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Revealed: How State will deal with defaulters of Hustler Fund

 Deputy President Rigathi Gachagua, President William Ruto and Nairobi Governor Johnson Sakaja interact with traders and vendors during the launch of Hustlers Fund on November 30. [Kelly Ayodi, Standard]

The State will seize savings accrued by borrowers of the Hustler Fund in case they default on loans to mitigate against losses, The Standard has learned.

The unpublicised terms and conditions will help the State ring-fence the Fund against abuse – a fate that has befallen past similar Government-backed funds.

“To mitigate against the risk of total default by the borrowers, the (implementing) bank shall retain the 30 per cent intended for short-term savings in a suspense account until full repayment of the loan,” secret terms of the Fund seen by The Standard show.

“Upon full repayment of a loan, the amount shall be released to the customer who will be at liberty to withdraw it or keep it as savings.”

The savings are mandatory as they are done when a loan by a borrower from the Hustler Fund is approved, meaning borrowers make them upfront before drawing down the loan.

For instance, out of the total approved loan amount, 95 per cent will be deposited into a borrower’s mobile money wallet, and the remaining five per cent deposited to their savings account scheme.

For example, if a customer borrows Sh1,000, they will receive Sh950, with the Sh50 channeled to the savings scheme. The scheme will split savings into 70 per cent long-term (pension) and 30 per cent short-term.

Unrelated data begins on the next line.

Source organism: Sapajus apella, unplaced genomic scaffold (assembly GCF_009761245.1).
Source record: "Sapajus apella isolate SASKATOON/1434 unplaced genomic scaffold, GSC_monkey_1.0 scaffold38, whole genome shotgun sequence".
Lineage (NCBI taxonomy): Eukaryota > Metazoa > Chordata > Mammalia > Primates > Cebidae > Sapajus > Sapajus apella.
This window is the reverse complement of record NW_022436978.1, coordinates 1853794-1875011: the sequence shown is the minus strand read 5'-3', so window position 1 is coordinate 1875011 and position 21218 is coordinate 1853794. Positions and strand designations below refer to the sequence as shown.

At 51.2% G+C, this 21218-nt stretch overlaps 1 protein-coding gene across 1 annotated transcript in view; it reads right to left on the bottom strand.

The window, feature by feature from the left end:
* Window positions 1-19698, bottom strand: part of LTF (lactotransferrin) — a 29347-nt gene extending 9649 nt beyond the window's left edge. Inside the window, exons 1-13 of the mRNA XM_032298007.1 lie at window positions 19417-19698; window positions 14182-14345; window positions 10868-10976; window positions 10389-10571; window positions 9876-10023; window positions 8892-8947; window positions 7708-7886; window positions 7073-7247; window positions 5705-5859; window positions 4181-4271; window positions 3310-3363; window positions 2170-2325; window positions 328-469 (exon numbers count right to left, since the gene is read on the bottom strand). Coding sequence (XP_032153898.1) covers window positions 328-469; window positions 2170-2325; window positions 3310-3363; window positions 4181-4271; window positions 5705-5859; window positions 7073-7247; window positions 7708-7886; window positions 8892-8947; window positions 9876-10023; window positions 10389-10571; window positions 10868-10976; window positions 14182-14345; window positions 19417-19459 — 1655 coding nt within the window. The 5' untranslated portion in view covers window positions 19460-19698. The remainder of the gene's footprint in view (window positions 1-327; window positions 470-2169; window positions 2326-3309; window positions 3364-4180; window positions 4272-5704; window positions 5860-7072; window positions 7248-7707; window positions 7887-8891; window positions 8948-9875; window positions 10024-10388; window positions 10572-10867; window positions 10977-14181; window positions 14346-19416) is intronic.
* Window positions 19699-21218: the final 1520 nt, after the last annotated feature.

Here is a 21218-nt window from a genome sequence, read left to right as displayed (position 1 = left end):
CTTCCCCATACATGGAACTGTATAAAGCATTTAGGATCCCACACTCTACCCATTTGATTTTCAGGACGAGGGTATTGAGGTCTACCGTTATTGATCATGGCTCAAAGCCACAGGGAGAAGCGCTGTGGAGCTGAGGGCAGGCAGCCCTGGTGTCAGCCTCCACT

The newly launched Fund, which attracts a low interest rate of eight per cent per annum, has already proven an early hit with borrowers.

According to official data, Kenyans borrowed at least Sh408.5 million from the Hustlers Fund barely 24 hours after it was launched on Wednesday, underlining the pent-up demand for cheap credit.

Co-operatives and SMEs Development Cabinet Secretary Simon Chelugui said yesterday that the money was disbursed to some 1.14 million borrowers.

The average number of transactions was 500 per second on Wednesday, dropping to 190 every second on Thursday, Mr Chelugui said.

But there has been concern against potential abuse of the Fund. This saw President William Ruto and his Deputy Rigathi Gachagua ask Kenyans not to abuse the Fund by ensuring prompt payments for it to be sustainable.

President Ruto spoke when he unveiled the much-awaited Hustler Fund on Wednesday, as his administration took the first step to fulfil a key campaign promise.

Ruto said Kenyans previously blacklisted by credit reference bureaus would be given a reprieve under the new credit scoring system.

“Today we have approximately eight million Kenyans who cannot access credit because of their bad credit history. Even if in the past you have been locked out, the Hustler Fund is giving you a fresh start,” he said.

“Those of you who will be given a second chance, please do not abuse that second chance, use it well. It will work for you.”

Defaulters risk higher interest rates as well as freezing of their accounts. They may also be subjected to debt collection raids.